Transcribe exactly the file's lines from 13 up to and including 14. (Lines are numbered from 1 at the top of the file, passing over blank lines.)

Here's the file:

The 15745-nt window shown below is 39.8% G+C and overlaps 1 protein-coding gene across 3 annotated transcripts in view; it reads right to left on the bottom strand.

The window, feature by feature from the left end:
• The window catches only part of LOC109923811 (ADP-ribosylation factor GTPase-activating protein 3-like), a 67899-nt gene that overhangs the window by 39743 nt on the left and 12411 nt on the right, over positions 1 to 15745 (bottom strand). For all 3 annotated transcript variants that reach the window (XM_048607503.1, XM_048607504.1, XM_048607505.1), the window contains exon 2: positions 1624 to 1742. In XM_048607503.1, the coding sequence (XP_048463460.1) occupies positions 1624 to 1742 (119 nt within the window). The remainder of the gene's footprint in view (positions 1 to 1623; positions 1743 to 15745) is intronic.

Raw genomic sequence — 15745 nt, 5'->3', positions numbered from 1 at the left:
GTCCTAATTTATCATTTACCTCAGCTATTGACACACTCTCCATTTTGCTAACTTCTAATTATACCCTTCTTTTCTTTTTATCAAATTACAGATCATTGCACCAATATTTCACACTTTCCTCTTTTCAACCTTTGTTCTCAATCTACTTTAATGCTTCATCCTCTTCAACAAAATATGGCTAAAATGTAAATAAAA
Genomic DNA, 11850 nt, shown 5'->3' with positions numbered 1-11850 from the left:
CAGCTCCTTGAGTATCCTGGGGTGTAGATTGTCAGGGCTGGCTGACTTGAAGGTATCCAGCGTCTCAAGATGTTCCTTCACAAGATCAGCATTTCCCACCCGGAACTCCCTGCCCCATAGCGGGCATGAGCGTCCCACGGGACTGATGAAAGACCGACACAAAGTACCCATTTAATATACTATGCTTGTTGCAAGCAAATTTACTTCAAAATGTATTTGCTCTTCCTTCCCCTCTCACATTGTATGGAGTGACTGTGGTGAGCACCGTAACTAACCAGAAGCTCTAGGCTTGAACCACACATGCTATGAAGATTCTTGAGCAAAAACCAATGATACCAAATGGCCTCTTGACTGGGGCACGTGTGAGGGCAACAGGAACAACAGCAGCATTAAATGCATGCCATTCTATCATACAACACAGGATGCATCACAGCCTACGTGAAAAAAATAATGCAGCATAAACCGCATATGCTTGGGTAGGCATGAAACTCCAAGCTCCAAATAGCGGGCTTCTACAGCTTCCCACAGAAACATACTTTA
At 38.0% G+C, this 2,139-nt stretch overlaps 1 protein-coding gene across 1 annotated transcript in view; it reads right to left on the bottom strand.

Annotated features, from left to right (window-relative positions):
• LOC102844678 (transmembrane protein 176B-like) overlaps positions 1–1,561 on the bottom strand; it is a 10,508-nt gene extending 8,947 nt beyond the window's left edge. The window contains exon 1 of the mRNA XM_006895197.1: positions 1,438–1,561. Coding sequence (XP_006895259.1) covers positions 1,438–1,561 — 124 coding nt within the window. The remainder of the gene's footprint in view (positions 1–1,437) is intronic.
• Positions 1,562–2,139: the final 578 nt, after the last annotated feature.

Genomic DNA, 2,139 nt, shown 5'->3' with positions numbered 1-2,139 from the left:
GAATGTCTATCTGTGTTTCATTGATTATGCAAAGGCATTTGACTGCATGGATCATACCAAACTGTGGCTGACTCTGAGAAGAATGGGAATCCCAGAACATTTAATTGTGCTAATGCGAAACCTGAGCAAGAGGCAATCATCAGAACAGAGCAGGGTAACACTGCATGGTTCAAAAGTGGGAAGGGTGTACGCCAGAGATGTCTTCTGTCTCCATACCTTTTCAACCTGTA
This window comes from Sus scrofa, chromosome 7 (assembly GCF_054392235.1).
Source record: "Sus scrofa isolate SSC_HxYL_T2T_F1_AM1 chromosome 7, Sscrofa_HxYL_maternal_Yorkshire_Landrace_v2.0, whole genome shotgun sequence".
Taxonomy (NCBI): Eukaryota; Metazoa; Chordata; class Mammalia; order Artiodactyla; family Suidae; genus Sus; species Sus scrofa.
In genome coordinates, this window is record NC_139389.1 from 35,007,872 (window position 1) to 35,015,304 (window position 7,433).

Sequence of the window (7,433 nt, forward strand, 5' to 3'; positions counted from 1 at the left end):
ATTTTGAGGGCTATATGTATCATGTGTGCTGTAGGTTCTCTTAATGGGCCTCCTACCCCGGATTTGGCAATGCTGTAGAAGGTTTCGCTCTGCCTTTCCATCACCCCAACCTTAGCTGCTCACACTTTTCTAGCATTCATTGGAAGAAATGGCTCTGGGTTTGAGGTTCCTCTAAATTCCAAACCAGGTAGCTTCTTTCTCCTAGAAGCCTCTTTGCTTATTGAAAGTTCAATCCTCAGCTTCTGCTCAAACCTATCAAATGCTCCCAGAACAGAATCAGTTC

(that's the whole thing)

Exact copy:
GAATGTCTATCTGTGTTTCATTGATTATGCAAAGGCATTTGACTGCATGGATCATACCAAACTGTGGCTGACTCTGAGAAGAATGGGAATCCCAGAACATTTAATTGTGCTAATGCGAAACCTGAGCAAGAGGCAATCATCAGAACAGAGCAGGGTAACACTGCATGGTTCAAAAGTGGGAAGGGTGTACGCCAGAGATGTCTTCTGTCTCCATACCTTTTCAACCTGTA
This window comes from Sus scrofa, chromosome 7 (assembly GCF_054392235.1).